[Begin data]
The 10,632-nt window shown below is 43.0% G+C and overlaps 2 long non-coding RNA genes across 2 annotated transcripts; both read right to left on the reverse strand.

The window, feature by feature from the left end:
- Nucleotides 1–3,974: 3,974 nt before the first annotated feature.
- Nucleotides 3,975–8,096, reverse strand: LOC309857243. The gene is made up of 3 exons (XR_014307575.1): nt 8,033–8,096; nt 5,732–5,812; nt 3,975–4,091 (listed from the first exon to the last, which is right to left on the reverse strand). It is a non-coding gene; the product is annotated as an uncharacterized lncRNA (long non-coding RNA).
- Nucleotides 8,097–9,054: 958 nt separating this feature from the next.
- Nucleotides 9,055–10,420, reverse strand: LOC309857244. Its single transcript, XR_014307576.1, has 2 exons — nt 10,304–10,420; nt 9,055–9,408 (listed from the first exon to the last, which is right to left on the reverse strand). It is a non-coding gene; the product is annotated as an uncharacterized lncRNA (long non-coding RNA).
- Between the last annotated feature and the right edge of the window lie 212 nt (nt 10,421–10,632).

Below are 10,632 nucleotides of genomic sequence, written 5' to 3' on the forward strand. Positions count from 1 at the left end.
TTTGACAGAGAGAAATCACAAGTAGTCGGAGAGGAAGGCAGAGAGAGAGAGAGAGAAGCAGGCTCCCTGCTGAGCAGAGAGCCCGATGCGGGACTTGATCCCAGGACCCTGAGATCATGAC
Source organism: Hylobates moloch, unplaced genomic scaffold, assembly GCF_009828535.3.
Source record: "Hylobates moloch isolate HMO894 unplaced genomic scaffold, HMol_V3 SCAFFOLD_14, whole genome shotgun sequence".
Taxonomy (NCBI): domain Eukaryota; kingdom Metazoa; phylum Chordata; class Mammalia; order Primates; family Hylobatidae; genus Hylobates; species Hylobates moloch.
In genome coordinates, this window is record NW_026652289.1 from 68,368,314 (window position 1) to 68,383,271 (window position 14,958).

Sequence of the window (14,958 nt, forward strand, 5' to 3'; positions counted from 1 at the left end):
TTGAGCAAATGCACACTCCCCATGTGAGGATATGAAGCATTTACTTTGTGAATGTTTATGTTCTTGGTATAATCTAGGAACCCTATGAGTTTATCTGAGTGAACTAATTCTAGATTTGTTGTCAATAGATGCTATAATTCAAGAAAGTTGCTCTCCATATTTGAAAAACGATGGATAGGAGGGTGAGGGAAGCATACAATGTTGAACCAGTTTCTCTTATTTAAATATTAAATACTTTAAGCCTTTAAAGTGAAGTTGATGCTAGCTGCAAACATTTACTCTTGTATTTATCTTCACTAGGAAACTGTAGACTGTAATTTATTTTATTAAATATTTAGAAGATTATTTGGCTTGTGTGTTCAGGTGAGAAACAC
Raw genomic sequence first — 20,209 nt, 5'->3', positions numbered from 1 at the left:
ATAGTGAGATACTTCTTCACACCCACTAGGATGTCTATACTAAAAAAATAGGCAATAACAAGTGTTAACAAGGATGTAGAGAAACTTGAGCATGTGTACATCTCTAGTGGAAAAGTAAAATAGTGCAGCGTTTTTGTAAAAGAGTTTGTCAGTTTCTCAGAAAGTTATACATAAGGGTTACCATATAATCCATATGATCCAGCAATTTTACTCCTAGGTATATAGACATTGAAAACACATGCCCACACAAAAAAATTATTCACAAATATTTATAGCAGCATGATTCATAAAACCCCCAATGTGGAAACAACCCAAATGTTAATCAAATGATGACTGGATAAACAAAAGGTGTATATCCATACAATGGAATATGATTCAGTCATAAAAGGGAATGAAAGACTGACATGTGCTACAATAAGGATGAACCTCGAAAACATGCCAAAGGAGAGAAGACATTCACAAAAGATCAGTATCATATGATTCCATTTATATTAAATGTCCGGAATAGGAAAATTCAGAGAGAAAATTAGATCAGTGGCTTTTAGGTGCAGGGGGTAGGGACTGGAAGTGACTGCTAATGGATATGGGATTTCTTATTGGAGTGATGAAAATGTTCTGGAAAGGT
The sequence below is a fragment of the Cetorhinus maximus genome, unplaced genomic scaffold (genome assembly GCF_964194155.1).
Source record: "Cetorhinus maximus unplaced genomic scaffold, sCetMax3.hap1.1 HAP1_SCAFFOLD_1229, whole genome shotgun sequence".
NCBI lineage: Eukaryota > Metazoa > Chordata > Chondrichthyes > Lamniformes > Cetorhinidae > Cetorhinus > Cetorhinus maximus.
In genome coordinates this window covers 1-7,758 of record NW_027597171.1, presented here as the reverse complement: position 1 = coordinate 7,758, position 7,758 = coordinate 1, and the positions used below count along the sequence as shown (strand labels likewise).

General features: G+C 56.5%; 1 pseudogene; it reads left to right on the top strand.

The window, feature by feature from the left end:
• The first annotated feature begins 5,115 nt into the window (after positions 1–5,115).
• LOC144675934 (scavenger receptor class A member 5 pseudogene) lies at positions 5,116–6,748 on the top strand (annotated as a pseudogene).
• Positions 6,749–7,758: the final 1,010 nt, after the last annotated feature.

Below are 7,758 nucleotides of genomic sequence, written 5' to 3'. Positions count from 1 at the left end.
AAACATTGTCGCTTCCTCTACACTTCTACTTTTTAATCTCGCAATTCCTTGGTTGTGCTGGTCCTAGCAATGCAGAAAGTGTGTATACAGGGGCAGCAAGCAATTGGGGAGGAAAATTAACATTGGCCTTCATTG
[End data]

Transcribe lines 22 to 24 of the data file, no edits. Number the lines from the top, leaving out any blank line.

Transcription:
General features: G+C 56.5%; 1 pseudogene; it reads left to right on the top strand.

The window, feature by feature from the left end:
• The first annotated feature begins 5,115 nt into the window (after positions 1–5,115).